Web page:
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Merak - The butter tshogpa of Cherbaling
Merak and Sakteng

Churning up a hygienic profitable business with the help of machinery from govt.

It is 4pm and Ngachung, with his two friends and horses, is heading up the three-hour walk to Cherbaling in Merak gewog, happy after selling 165kg of butter in Phongmey gewog.

Ngachung, who is the chairman of Tagang Dre Yak Laanoor tshogpa in Cherbaling, can't wait to share the good news with the rest of the members. "But I had to sell it at the local price today," he said. "Still then I'm happy that our tshogpa business is working."

The butter, which usually fetched Nu 180 a kg, was sold for Nu 150.

Unlike in the past, the villagers of Cherbaling today easily sell their dairy products in many gewogs in Trashigang. The products like fermented cheese are neatly packed in cowhide, while butter is wrapped up in paper. "Although the prices have come down, we're able to sell our products to many," Ngachung said.

What has made this easy production for the nomadic community is the cream separator machine and freezer box they have received from the government in May. In the past, they manually separated cream for cheese and butter.

Villagers said the cream separator helped them produce cream in 15 minutes, which helped them produce more cheese and butter. "We usually took three hours to churn with the traditional separator," Ngachung said. "Using the machines makes the products hygienic."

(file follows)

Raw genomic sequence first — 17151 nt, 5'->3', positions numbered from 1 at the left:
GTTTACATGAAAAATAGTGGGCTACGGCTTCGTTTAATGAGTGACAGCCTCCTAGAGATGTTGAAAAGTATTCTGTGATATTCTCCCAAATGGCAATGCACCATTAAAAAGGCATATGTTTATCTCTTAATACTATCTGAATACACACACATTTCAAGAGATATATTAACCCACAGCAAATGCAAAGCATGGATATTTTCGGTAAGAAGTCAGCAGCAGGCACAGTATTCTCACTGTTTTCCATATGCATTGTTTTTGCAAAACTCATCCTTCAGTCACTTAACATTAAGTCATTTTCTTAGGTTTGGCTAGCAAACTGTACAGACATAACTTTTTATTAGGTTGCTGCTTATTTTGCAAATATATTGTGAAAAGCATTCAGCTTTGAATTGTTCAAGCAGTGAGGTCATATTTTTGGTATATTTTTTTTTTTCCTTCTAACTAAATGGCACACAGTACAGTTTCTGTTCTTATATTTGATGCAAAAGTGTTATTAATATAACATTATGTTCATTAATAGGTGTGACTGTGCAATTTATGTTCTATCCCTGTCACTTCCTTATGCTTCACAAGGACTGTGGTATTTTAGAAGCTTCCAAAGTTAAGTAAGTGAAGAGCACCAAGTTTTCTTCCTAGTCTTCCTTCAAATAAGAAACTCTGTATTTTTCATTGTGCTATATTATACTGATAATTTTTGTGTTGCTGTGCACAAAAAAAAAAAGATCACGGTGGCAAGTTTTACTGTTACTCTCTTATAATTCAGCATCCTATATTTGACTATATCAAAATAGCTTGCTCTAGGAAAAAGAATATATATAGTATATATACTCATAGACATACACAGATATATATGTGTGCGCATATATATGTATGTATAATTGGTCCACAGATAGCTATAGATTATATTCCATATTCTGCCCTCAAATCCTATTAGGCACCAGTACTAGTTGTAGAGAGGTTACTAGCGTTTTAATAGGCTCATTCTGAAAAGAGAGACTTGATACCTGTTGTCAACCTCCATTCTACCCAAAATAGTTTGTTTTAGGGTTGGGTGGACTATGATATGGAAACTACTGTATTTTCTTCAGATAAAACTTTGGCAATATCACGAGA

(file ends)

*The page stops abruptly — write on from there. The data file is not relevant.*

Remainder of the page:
The freezer, villagers said, has helped them store butter, cheese and fermented cheese for long. Ngachung said there was a time when the butter melted before reaching Phongmey gewog, the nearest to Merak. "The freezer has helped us sell the produce, as it is brought from Merak."

The villagers paid Nu 1,200 for the machine less than the actual of price Nu 4,500. Their dairy products are also sold in Tawang, India.

About 160 households have received cream separators and some 50 are yet to receive. They sell cheese at Nu 100 a kg, while fermented cheese fetches about Nu 300 a kg.

The tshogpa, which was formed in April, has helped communities earn more income, without having to spend much as when they used to sell it individually.

Villagers said they have also stopped cutting down trees for firewood to churn milk traditionally after they got the cream separator.

With electricity reaching Cherbaling, villagers are planning to buy electric cream separator and a refrigerator. "We hope electricity to reach Merak soon," Ngachung said.

Meanwhile, a Swiss cheese factory is also under construction in Merak, which would be run by 25 people, Merak's livestock extension supervisor Phurpa Wangdi said.

The tshogpa has collected about Nu 15,000 since it started a month ago. "We'll share whatever the profit is among the members," Ngachung said.

Contributed by Yangchen C Rinzin , KUENSEL, Bhutan's National Newspaper 2011


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